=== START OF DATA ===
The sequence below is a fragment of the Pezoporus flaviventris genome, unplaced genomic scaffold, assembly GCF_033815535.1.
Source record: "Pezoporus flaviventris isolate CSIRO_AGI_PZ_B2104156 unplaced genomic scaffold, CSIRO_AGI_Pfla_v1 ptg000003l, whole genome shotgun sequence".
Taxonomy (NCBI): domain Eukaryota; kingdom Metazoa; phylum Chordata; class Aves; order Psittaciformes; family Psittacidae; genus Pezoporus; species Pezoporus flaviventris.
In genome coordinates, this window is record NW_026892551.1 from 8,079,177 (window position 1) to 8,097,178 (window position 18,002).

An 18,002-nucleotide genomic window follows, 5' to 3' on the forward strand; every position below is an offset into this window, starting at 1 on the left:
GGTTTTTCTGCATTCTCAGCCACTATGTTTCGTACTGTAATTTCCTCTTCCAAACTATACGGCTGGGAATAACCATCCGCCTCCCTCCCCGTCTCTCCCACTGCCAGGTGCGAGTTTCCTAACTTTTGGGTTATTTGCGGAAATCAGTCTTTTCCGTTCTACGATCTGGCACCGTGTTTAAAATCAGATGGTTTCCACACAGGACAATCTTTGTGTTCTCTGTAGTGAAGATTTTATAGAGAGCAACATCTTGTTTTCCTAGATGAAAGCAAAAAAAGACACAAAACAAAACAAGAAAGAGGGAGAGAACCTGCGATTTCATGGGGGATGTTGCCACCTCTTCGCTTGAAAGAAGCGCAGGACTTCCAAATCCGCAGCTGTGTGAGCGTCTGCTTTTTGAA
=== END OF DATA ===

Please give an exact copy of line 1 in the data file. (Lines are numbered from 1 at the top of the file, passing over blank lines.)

The sequence below is a fragment of the Pezoporus flaviventris genome, unplaced genomic scaffold, assembly GCF_033815535.1.